# Find $\iint xy(x^2 + y^2)^{1/2} \, \mathrm dA$

$$\iint xy(x^2 + y^2)^{1/2}\, \mathrm dA$$ where the region is square $[0,1] \times [0,1]$ removing its intersection with the circle of radius 1 at origin.

i got $\displaystyle{\frac{2^{7/2}-7}{30}}$ as my final answer? Anyone disagree?

• Don't worry about the shape of this region; just perform the integral over the square and subtract the integral over the quarter circle. Mar 8, 2013 at 23:28

Alternatively, you can consider the region as pairs $(x,y)$ with $x\in[0,1]$ and $y\in [\sqrt{1-x^2},1]$:

$$\int_{0}^1 \int_{\sqrt{1-x^2}}^1 xy\sqrt{x^2+y^2} dy dx$$

For any particular $x$, it is easy to compute the indefinite integral $\int y\sqrt{x^2+y^2} dy$ by substitution $u=x^2+y^2$. The perform another integral with the sam substitution.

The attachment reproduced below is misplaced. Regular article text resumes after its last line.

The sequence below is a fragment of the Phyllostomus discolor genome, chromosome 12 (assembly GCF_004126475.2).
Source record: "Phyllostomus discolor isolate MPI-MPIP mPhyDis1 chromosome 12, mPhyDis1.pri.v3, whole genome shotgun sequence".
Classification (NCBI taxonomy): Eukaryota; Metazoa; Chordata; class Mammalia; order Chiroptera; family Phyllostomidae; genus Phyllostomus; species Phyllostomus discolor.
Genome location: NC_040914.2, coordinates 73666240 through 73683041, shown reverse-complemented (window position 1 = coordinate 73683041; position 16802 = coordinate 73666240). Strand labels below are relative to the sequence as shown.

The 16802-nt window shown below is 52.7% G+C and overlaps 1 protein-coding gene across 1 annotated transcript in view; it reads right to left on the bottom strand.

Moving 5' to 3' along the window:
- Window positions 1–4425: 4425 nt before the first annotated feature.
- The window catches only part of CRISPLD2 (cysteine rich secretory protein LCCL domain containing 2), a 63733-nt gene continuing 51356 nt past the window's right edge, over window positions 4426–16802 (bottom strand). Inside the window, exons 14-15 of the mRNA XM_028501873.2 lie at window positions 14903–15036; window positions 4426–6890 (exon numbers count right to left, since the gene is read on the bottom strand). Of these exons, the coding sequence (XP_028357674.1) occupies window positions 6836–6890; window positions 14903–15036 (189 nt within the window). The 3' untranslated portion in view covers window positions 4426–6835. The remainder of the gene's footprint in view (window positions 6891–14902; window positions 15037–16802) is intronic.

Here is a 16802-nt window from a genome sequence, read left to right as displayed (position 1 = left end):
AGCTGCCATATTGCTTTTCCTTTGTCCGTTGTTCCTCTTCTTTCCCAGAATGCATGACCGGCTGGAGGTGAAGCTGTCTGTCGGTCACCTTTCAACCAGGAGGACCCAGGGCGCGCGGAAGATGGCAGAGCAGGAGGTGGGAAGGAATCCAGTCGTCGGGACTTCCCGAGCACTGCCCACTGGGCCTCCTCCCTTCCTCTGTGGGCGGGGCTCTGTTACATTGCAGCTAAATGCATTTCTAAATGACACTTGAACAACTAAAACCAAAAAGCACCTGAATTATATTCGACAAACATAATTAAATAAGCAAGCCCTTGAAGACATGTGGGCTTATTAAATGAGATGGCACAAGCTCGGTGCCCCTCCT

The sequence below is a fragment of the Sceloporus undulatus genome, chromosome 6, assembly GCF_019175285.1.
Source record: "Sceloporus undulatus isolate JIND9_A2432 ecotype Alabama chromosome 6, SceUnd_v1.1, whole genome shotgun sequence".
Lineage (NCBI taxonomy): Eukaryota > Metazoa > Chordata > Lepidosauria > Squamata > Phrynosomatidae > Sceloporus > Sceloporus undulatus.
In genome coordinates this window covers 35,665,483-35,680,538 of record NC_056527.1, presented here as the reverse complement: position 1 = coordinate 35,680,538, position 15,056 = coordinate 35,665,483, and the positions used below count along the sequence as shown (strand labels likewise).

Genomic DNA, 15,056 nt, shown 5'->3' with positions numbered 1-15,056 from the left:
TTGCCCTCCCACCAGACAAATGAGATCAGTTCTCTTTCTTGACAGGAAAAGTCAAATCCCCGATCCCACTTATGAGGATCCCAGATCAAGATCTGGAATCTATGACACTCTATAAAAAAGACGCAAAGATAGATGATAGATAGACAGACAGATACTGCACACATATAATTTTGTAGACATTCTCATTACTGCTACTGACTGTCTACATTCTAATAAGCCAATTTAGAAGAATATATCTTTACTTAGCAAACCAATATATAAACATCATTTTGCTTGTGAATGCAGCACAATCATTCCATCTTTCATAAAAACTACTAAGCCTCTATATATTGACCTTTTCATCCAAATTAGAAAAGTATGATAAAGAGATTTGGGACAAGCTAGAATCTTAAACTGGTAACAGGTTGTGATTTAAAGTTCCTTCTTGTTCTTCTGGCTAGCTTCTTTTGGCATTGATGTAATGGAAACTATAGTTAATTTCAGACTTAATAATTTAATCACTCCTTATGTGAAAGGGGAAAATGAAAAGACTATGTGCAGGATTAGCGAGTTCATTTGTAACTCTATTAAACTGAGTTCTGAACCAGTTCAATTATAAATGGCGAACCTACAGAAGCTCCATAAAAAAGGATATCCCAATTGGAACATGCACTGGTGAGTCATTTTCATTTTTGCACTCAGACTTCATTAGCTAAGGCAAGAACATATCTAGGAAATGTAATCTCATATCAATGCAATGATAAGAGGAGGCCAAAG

• I got 1/6(2/5(2^(5/2) -1)-1) as my final answer? Mar 9, 2013 at 0:12
• That's pretty confusing notation, @mathlover . Try reducing it to simpler form. Mar 9, 2013 at 0:14
• i got (2^(7/2)-7)/30 Mar 9, 2013 at 0:18
• That is exactly what I got. I actually doubted my result, but agreement is reinforcement :) Mar 9, 2013 at 0:26
• You can also write is as $\frac{8\sqrt{2}-7}{30}$ Mar 9, 2013 at 0:29

A natural thing to do is to integrate over the square, and subtract the integral over the quarter-disk.